When I saw this Pygmy Owl's eyes go wide and it mouth start to gape I knew a pellet was about to be ejected in some sort of projectile fashion. I pressed the shutter release and fired away in continuous shooting mode. It took longer for the bird to clear its throat than expected. Between the capacity of the camera's sensor and the memory card the frames per second choked and stalled right as the pellet came forth.

Northern Pygmy Owl Aspen Grove Lodge Utah County, UT
The best I could do was take a picture of the pellet after my friend traipsed through hip-deep snow to retrieve the pellet and place it on the road. The point of showing this image is to see if you can identify the species of bird or mammal inside.

Freshly Expelled Northern Pygmy Owl Pellet Aspen Grove Lodge Utah County, UT
Please don't give up on my work. I have desire and better equipment now. I'm getting better all the time. I promise I'll do better next time.

Sunday, September 15, 2013

August and September Recharging: A Beach Boy Fantasy

August and September make for a funny, exciting time of year. Students return to school with mixed emotions from their summer, all the television networks start winding up their football programming, monsoon clouds bring their (often false) promises and, most importantly, large portions of North America experience a surge in migratory birds. When people travel, they tend to prefer visiting or at least stopping at nice pretty places throughout our trip. For Arizonans especially, that's anywhere with some water. It's the same with birds, which is why the Glendale Sewage and Recharge Ponds are the premier shore-birding habitat in Phoenix and why so many birders spend their mornings near that which they're otherwise so eager to flush away. It is a plush post-flush ocean front property, and now is the time to make one last summer beach trip! 
So take a whiff of saltwater, hold some seashells to your ears, close your eyes, and pretend you're now at the beach (don't really close your eyes; then you wouldn't be able to read the post). We're going to do some Arizona shore birding!

Here we are at the beach. The sun is beating down upon us and the warm breeze stings our toes ever so slightly as it whips along the sand. It must be low tide, for there are no waves and the water is rather shallow. Thinking little of the low water level in the ocean or the faint smell of distant sewage, we unfold our rickety beach chairs, stick an umbrella in the ground, and soak in the scenery.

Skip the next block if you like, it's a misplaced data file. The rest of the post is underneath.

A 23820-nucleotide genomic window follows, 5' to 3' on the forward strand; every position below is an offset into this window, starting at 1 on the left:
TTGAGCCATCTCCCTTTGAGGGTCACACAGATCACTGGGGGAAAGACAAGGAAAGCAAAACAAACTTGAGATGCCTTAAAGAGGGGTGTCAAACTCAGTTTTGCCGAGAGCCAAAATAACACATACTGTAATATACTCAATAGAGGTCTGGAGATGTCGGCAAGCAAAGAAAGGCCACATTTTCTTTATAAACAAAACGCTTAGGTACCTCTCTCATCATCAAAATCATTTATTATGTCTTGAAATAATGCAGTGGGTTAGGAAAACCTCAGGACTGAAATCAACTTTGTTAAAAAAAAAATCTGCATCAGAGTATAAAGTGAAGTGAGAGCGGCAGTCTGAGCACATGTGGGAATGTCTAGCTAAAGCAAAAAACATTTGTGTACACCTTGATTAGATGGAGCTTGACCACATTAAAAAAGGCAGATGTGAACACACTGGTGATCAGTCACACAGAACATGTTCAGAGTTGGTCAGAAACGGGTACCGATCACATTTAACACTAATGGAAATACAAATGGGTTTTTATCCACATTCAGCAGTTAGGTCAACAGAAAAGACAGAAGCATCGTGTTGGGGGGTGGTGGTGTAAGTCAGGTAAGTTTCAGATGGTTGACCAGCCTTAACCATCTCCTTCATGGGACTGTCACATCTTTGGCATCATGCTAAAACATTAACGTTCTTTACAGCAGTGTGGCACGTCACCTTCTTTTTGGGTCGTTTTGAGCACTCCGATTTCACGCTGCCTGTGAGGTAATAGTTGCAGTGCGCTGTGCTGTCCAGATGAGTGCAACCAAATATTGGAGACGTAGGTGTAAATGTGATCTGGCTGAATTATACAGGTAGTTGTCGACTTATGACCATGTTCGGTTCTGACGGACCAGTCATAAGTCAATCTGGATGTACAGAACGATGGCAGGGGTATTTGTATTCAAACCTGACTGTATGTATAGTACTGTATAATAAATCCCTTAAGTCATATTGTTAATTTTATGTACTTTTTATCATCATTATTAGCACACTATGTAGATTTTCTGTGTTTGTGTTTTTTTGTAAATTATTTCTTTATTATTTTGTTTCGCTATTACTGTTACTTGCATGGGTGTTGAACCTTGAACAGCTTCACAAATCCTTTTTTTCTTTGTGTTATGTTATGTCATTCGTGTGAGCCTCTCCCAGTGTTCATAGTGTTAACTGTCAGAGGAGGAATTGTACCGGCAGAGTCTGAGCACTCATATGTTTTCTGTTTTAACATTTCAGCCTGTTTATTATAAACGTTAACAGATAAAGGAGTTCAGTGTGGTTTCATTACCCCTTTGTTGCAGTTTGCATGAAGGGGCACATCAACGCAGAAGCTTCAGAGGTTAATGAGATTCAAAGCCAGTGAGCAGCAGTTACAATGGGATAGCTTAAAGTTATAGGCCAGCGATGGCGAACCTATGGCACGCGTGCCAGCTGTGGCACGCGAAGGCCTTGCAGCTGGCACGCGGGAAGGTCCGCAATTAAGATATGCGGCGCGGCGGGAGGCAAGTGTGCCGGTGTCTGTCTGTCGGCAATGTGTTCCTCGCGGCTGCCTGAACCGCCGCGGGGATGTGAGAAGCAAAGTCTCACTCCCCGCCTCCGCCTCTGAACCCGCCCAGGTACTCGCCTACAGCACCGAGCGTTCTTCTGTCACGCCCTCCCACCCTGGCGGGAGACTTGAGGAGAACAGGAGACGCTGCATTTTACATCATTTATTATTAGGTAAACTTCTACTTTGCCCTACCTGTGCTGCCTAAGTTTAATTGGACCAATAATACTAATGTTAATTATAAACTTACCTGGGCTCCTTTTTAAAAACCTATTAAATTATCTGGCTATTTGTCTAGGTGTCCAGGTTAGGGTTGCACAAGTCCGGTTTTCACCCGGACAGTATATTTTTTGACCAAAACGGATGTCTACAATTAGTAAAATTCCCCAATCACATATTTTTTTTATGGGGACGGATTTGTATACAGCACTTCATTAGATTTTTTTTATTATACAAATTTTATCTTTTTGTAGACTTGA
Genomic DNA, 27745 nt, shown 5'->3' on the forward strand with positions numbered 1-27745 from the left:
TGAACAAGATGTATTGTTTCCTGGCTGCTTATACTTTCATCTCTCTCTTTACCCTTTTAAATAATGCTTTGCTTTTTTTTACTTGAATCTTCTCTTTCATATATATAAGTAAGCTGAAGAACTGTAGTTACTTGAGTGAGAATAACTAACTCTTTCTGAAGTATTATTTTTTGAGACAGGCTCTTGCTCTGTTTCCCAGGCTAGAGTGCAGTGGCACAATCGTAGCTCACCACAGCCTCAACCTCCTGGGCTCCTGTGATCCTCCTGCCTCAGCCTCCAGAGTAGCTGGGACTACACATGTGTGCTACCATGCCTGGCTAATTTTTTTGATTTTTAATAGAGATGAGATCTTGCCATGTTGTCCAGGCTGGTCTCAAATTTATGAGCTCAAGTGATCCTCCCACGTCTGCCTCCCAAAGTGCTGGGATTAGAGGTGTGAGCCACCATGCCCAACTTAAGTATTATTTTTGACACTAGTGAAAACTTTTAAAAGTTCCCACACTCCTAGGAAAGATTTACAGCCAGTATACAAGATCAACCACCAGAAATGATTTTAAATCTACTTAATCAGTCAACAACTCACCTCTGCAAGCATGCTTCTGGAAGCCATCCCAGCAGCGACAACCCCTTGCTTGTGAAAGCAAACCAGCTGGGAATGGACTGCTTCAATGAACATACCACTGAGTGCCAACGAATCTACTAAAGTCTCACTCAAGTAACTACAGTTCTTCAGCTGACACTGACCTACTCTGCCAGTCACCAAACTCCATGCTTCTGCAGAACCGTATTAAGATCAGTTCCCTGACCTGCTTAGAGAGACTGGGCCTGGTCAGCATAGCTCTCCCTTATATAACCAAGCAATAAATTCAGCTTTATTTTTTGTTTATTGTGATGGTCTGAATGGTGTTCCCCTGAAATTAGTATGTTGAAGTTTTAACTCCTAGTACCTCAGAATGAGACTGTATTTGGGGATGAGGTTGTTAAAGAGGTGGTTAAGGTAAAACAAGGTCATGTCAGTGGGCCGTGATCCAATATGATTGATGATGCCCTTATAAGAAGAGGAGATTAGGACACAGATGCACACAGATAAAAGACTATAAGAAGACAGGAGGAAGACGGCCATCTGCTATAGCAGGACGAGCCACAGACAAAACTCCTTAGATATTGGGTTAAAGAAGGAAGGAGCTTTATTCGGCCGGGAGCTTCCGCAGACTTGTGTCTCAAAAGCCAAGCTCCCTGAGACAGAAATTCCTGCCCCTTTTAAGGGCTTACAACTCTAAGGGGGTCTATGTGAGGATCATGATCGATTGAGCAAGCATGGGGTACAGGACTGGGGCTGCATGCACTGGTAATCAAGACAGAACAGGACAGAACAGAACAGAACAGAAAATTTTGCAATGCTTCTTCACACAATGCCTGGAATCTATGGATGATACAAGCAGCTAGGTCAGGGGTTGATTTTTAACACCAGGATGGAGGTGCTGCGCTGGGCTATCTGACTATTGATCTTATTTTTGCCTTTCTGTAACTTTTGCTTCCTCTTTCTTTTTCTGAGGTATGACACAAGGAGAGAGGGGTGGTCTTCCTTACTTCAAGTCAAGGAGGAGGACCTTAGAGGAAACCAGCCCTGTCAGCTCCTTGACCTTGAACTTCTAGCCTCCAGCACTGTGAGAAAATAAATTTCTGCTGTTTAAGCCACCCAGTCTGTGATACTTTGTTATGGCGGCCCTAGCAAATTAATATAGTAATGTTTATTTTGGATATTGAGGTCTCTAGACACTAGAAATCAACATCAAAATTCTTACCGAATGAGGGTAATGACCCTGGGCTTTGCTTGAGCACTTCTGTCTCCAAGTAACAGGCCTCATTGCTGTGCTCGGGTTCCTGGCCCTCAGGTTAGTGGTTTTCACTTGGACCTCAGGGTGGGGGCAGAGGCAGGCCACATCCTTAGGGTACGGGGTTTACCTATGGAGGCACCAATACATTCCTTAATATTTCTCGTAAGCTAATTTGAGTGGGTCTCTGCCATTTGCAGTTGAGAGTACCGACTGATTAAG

Upon closer inspection, we see that the shoreline is dotted with Semi-palmated Plovers. This is an annual yet uncommon bird in Arizona, but a predictable sighting for us here on the Pacific coast, even though the sand seems to have a weird, gross green algae growing over it.


In the background, Killdeer, Yellowlegs, and Stilts are maintaining a high-pitched cacophony, but the shoreline seems pretty busy so we decide to set up the scope and do some scanning their first. Soon we pick out the tiny but plump frame of a Snowy Plover. This would be a pretty solid find in Arizona, but since we're on the Pacific Coast instead, we don't think too much of it.

Away to the east, some movement above the water catches our attention. A Black Tern is foraging over the pacified waters, looking somewhat mottled in its intermediate plumage, but still graceful nonetheless. We enjoy the sighting and the bird's antics, pondering all the while how unusual it must be to see Black Terns and tumbleweeds at the same time. We know Terns migrate great distances, and apparently tumbleweeds do too.

A flock of Black-necked Stilts fly by, hiding a few Avocets in their ranks and adding more formality to the scene with their black, white, and pink ensembles. We feel a little underdressed for the occasion, and so turn our attention elsewhere.

A single Short-billed Dowitcher, differentiated by its tiger-striped tertials, is foraging with some Western Sandpipers. Like the Snowy Plover, this would be a very solid sighting if we were inland, but here on the pristine Arizona coast we think little of it.

In fact, the multitude of Long-billed Dowitchers, much more common inland, is the far greater surprise.

To really strain our eyes, we start scrutinizing the many flocks of Western Sandpipers to turn out a Semi-palmated, looking for shorter beaks and slightly varying plumages. 

It's a painstaking task, and we can't get photos of the Semi-palmateds when they do stand out. At least the Western Sandpipers are pleasant to look at in the mean time.

Looking at tiny peeps can be an arduous thing, so we walk further down the shoreline to the salt marshes, hoping to see Pectoral Sandpipers or Saltmarsh Sparrows. Calling Soras and jittery Egrets add to the boggy atmosphere here, but the Pectorals don't come into view.

There are worse consolation prizes than a Greater Yellowlegs foraging up close. At this point, having watched so many different animals feeding, we start to feel peckish as well. It's time to head back to the beach buggy and grab the cooler, time to take a lesson from the birds knowing how to enjoy their summer beach day. 

As we make the short walk down the beach, a startling cry echos from the right. Of course! It is a Killdeer, the common and noisy Plover near and dear to our hearts. He's standing along a rocky outcropping and blending in very nicely. Since this is the Pacific beach and not an Arizona sewage pond, we marvel at this unusual and refreshing sighting!

Ahh...a quick dip, some picnic lunching, some more cold beverages and it's time to pass out. What a lovely trip. If only the world, or even the universe, wouldn't mind holding still for a day or two and letting us preserve this experience. But the wind is moving, the birds are moving, and so too must we.

Saturday, September 14, 2013

Tufted Titmouse - Small Bird with a Crest

In the last couple of weeks, entertainment duties in my backyard venue have been taken over by my favorite bird, the Tufted Titmouse. A troupe of these tiny, crested, gray birds gather around the feeders, coming in from all directions, grabbing a seed, and taking off in all directions.